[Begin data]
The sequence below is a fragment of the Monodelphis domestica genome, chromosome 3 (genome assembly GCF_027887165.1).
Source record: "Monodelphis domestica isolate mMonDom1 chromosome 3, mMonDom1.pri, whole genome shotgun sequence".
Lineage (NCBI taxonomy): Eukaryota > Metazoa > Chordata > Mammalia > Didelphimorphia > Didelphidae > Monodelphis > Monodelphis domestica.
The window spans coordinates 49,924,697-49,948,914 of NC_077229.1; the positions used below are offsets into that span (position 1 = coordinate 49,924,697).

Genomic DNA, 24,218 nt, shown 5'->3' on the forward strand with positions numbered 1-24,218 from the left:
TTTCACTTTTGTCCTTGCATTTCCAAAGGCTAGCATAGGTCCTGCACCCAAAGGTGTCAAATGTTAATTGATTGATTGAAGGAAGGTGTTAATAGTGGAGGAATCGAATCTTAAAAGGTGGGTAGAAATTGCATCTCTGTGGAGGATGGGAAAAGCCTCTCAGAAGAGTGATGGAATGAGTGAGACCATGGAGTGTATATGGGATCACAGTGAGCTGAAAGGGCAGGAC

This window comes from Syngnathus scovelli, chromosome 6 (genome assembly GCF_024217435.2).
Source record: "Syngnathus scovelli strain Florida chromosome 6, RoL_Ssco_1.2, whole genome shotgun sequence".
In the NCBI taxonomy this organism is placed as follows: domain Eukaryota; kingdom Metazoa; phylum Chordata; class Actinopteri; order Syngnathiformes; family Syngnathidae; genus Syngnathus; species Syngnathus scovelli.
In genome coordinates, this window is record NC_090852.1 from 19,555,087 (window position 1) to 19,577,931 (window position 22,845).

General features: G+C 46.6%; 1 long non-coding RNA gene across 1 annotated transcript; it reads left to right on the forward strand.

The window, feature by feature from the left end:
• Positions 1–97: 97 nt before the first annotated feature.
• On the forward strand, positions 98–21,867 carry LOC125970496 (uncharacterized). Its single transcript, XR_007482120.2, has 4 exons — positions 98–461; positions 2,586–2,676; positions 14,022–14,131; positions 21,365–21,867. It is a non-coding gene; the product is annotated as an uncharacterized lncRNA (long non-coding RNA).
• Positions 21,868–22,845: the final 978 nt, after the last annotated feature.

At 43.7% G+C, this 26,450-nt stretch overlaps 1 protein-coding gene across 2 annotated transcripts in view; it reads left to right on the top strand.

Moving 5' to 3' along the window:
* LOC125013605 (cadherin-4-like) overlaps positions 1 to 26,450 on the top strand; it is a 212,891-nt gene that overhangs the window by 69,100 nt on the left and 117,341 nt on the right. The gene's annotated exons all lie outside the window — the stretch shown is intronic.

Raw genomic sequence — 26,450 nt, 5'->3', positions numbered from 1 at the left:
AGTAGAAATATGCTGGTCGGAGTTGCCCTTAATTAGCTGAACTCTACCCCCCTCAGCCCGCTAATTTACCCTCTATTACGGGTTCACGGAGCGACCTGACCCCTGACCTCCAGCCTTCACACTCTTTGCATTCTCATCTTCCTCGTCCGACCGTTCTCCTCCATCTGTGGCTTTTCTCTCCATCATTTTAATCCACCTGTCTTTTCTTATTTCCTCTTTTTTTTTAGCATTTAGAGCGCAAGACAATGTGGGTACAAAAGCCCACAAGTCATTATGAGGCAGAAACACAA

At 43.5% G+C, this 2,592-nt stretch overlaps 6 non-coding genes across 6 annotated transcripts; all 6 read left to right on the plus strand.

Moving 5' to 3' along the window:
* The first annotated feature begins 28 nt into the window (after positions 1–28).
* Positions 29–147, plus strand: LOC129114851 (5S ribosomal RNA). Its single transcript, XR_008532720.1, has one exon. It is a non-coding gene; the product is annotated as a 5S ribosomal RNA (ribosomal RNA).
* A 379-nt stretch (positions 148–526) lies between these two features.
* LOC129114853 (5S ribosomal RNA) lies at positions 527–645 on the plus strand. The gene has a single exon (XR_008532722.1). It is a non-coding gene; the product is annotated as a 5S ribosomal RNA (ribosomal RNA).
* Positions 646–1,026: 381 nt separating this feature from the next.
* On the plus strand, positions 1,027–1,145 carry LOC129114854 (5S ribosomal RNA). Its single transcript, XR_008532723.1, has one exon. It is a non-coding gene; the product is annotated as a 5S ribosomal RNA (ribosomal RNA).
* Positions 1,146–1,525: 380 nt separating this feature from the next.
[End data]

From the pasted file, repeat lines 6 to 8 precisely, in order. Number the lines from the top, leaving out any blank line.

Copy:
TTTCACTTTTGTCCTTGCATTTCCAAAGGCTAGCATAGGTCCTGCACCCAAAGGTGTCAAATGTTAATTGATTGATTGAAGGAAGGTGTTAATAGTGGAGGAATCGAATCTTAAAAGGTGGGTAGAAATTGCATCTCTGTGGAGGATGGGAAAAGCCTCTCAGAAGAGTGATGGAATGAGTGAGACCATGGAGTGTATATGGGATCACAGTGAGCTGAAAGGGCAGGAC

This window comes from Syngnathus scovelli, chromosome 6 (genome assembly GCF_024217435.2).
Source record: "Syngnathus scovelli strain Florida chromosome 6, RoL_Ssco_1.2, whole genome shotgun sequence".